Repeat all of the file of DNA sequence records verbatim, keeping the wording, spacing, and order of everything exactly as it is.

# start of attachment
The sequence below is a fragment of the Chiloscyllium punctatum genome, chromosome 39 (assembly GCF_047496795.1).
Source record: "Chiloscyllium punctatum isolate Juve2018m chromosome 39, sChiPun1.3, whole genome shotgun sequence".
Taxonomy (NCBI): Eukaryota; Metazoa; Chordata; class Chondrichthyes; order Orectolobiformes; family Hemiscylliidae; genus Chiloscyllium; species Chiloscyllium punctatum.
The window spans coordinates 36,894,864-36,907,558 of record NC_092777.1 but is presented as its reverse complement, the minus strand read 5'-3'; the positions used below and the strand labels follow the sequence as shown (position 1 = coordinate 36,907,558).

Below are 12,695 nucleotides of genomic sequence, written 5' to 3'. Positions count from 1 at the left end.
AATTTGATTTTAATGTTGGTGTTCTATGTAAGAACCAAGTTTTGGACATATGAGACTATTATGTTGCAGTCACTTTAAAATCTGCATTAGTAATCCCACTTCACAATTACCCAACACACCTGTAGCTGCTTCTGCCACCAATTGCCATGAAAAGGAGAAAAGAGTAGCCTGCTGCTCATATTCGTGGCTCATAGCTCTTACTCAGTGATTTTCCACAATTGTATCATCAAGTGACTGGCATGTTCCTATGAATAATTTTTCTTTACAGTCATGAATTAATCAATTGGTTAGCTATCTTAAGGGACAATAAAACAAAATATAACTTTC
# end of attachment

The sequence below is a fragment of the Chiloscyllium punctatum genome, chromosome 39 (assembly GCF_047496795.1).
Source record: "Chiloscyllium punctatum isolate Juve2018m chromosome 39, sChiPun1.3, whole genome shotgun sequence".
Taxonomy (NCBI): Eukaryota; Metazoa; Chordata; class Chondrichthyes; order Orectolobiformes; family Hemiscylliidae; genus Chiloscyllium; species Chiloscyllium punctatum.
The window spans coordinates 36,894,864-36,907,558 of record NC_092777.1 but is presented as its reverse complement, the minus strand read 5'-3'; the positions used below and the strand labels follow the sequence as shown (position 1 = coordinate 36,907,558).

Below are 12,695 nucleotides of genomic sequence, written 5' to 3'. Positions count from 1 at the left end.
AATTTGATTTTAATGTTGGTGTTCTATGTAAGAACCAAGTTTTGGACATATGAGACTATTATGTTGCAGTCACTTTAAAATCTGCATTAGTAATCCCACTTCACAATTACCCAACACACCTGTAGCTGCTTCTGCCACCAATTGCCATGAAAAGGAGAAAAGAGTAGCCTGCTGCTCATATTCGTGGCTCATAGCTCTTACTCAGTGATTTTCCACAATTGTATCATCAAGTGACTGGCATGTTCCTATGAATAATTTTTCTTTACAGTCATGAATTAATCAATTGGTTAGCTATCTTAAGGGACAATAAAACAAAATATAACTTTC